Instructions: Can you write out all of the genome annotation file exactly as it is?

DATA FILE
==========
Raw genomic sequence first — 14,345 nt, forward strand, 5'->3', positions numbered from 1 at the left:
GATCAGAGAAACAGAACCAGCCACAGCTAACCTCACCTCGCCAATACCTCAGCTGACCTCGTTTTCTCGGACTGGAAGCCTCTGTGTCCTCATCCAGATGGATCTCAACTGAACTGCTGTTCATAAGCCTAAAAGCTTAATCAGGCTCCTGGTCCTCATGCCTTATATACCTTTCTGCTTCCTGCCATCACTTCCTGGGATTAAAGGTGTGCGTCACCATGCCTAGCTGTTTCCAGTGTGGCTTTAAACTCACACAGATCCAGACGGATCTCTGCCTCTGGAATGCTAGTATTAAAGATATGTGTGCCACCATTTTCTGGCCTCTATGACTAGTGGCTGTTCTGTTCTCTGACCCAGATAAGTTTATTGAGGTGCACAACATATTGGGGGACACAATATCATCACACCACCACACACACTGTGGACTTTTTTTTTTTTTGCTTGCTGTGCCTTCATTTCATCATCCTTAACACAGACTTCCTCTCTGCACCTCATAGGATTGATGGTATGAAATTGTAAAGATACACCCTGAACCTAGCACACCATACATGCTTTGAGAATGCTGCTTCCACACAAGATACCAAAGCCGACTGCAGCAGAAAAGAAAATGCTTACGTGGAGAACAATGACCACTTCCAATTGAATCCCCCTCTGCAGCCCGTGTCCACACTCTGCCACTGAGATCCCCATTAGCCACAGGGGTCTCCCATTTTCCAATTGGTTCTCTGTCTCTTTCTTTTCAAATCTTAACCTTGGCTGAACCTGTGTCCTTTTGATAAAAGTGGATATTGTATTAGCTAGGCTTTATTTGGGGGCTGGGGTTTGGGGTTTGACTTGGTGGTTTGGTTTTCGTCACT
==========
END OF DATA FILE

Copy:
Raw genomic sequence first — 14,345 nt, forward strand, 5'->3', positions numbered from 1 at the left:
GATCAGAGAAACAGAACCAGCCACAGCTAACCTCACCTCGCCAATACCTCAGCTGACCTCGTTTTCTCGGACTGGAAGCCTCTGTGTCCTCATCCAGATGGATCTCAACTGAACTGCTGTTCATAAGCCTAAAAGCTTAATCAGGCTCCTGGTCCTCATGCCTTATATACCTTTCTGCTTCCTGCCATCACTTCCTGGGATTAAAGGTGTGCGTCACCATGCCTAGCTGTTTCCAGTGTGGCTTTAAACTCACACAGATCCAGACGGATCTCTGCCTCTGGAATGCTAGTATTAAAGATATGTGTGCCACCATTTTCTGGCCTCTATGACTAGTGGCTGTTCTGTTCTCTGACCCAGATAAGTTTATTGAGGTGCACAACATATTGGGGGACACAATATCATCACACCACCACACACACTGTGGACTTTTTTTTTTTTTGCTTGCTGTGCCTTCATTTCATCATCCTTAACACAGACTTCCTCTCTGCACCTCATAGGATTGATGGTATGAAATTGTAAAGATACACCCTGAACCTAGCACACCATACATGCTTTGAGAATGCTGCTTCCACACAAGATACCAAAGCCGACTGCAGCAGAAAAGAAAATGCTTACGTGGAGAACAATGACCACTTCCAATTGAATCCCCCTCTGCAGCCCGTGTCCACACTCTGCCACTGAGATCCCCATTAGCCACAGGGGTCTCCCATTTTCCAATTGGTTCTCTGTCTCTTTCTTTTCAAATCTTAACCTTGGCTGAACCTGTGTCCTTTTGATAAAAGTGGATATTGTATTAGCTAGGCTTTATTTGGGGGCTGGGGTTTGGGGTTTGACTTGGTGGTTTGGTTTTCGTCACT